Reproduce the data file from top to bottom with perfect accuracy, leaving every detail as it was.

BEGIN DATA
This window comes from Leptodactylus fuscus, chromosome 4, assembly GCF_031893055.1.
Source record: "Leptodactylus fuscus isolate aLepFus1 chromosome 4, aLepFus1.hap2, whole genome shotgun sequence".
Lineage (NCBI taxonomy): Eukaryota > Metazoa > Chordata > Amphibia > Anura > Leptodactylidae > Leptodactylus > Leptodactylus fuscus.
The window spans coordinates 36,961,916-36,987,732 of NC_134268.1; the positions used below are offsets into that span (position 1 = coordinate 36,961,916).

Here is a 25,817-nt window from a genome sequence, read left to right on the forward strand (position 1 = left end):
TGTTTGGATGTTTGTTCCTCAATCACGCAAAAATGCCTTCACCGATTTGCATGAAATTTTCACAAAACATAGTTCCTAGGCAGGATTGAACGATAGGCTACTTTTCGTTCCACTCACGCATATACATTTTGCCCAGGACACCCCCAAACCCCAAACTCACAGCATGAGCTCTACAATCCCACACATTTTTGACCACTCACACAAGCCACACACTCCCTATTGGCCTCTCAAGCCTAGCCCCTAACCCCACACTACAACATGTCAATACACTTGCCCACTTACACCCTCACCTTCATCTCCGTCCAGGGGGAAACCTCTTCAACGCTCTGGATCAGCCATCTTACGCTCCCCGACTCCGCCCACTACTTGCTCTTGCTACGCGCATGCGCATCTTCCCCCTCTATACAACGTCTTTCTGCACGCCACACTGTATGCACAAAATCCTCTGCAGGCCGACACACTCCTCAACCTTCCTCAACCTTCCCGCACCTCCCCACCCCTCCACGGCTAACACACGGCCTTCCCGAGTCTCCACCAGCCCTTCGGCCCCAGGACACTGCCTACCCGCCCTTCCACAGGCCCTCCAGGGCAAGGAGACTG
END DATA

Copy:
This window comes from Leptodactylus fuscus, chromosome 4, assembly GCF_031893055.1.
Source record: "Leptodactylus fuscus isolate aLepFus1 chromosome 4, aLepFus1.hap2, whole genome shotgun sequence".
Lineage (NCBI taxonomy): Eukaryota > Metazoa > Chordata > Amphibia > Anura > Leptodactylidae > Leptodactylus > Leptodactylus fuscus.
The window spans coordinates 36,961,916-36,987,732 of NC_134268.1; the positions used below are offsets into that span (position 1 = coordinate 36,961,916).

Here is a 25,817-nt window from a genome sequence, read left to right on the forward strand (position 1 = left end):
TGTTTGGATGTTTGTTCCTCAATCACGCAAAAATGCCTTCACCGATTTGCATGAAATTTTCACAAAACATAGTTCCTAGGCAGGATTGAACGATAGGCTACTTTTCGTTCCACTCACGCATATACATTTTGCCCAGGACACCCCCAAACCCCAAACTCACAGCATGAGCTCTACAATCCCACACATTTTTGACCACTCACACAAGCCACACACTCCCTATTGGCCTCTCAAGCCTAGCCCCTAACCCCACACTACAACATGTCAATACACTTGCCCACTTACACCCTCACCTTCATCTCCGTCCAGGGGGAAACCTCTTCAACGCTCTGGATCAGCCATCTTACGCTCCCCGACTCCGCCCACTACTTGCTCTTGCTACGCGCATGCGCATCTTCCCCCTCTATACAACGTCTTTCTGCACGCCACACTGTATGCACAAAATCCTCTGCAGGCCGACACACTCCTCAACCTTCCTCAACCTTCCCGCACCTCCCCACCCCTCCACGGCTAACACACGGCCTTCCCGAGTCTCCACCAGCCCTTCGGCCCCAGGACACTGCCTACCCGCCCTTCCACAGGCCCTCCAGGGCAAGGAGACTG